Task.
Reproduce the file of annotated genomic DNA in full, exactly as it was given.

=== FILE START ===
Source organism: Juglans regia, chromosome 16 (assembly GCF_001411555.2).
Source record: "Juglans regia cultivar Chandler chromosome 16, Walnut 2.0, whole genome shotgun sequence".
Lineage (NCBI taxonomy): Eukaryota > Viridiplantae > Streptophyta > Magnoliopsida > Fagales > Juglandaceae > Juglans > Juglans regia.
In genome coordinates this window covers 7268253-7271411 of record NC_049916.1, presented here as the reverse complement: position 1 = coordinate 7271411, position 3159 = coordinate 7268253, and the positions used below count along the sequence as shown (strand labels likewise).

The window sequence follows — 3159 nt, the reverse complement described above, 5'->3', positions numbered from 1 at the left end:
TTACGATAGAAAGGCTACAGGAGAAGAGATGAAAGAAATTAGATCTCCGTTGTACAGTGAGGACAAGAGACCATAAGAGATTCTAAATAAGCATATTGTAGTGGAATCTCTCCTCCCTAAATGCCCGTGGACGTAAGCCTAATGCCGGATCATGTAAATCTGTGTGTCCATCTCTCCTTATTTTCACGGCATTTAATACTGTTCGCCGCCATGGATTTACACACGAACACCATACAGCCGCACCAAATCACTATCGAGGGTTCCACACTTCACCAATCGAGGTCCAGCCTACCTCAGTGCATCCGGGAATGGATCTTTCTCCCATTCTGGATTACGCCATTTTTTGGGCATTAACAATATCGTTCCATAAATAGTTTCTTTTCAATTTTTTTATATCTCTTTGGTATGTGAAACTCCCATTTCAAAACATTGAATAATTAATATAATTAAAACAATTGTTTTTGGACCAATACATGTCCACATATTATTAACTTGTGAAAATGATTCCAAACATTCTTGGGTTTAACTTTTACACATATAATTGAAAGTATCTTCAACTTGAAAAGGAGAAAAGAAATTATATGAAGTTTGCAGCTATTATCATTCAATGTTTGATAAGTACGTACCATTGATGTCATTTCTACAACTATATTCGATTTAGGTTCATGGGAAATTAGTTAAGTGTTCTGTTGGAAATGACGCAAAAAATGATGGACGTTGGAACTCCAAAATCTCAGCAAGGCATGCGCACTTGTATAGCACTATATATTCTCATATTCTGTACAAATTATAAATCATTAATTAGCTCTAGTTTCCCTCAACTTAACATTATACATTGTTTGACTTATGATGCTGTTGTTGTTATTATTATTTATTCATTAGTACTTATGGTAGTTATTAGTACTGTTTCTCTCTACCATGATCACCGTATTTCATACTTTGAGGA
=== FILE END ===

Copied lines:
Source organism: Juglans regia, chromosome 16 (assembly GCF_001411555.2).
Source record: "Juglans regia cultivar Chandler chromosome 16, Walnut 2.0, whole genome shotgun sequence".
Lineage (NCBI taxonomy): Eukaryota > Viridiplantae > Streptophyta > Magnoliopsida > Fagales > Juglandaceae > Juglans > Juglans regia.
In genome coordinates this window covers 7268253-7271411 of record NC_049916.1, presented here as the reverse complement: position 1 = coordinate 7271411, position 3159 = coordinate 7268253, and the positions used below count along the sequence as shown (strand labels likewise).

The window sequence follows — 3159 nt, the reverse complement described above, 5'->3', positions numbered from 1 at the left end:
TTACGATAGAAAGGCTACAGGAGAAGAGATGAAAGAAATTAGATCTCCGTTGTACAGTGAGGACAAGAGACCATAAGAGATTCTAAATAAGCATATTGTAGTGGAATCTCTCCTCCCTAAATGCCCGTGGACGTAAGCCTAATGCCGGATCATGTAAATCTGTGTGTCCATCTCTCCTTATTTTCACGGCATTTAATACTGTTCGCCGCCATGGATTTACACACGAACACCATACAGCCGCACCAAATCACTATCGAGGGTTCCACACTTCACCAATCGAGGTCCAGCCTACCTCAGTGCATCCGGGAATGGATCTTTCTCCCATTCTGGATTACGCCATTTTTTGGGCATTAACAATATCGTTCCATAAATAGTTTCTTTTCAATTTTTTTATATCTCTTTGGTATGTGAAACTCCCATTTCAAAACATTGAATAATTAATATAATTAAAACAATTGTTTTTGGACCAATACATGTCCACATATTATTAACTTGTGAAAATGATTCCAAACATTCTTGGGTTTAACTTTTACACATATAATTGAAAGTATCTTCAACTTGAAAAGGAGAAAAGAAATTATATGAAGTTTGCAGCTATTATCATTCAATGTTTGATAAGTACGTACCATTGATGTCATTTCTACAACTATATTCGATTTAGGTTCATGGGAAATTAGTTAAGTGTTCTGTTGGAAATGACGCAAAAAATGATGGACGTTGGAACTCCAAAATCTCAGCAAGGCATGCGCACTTGTATAGCACTATATATTCTCATATTCTGTACAAATTATAAATCATTAATTAGCTCTAGTTTCCCTCAACTTAACATTATACATTGTTTGACTTATGATGCTGTTGTTGTTATTATTATTTATTCATTAGTACTTATGGTAGTTATTAGTACTGTTTCTCTCTACCATGATCACCGTATTTCATACTTTGAGGA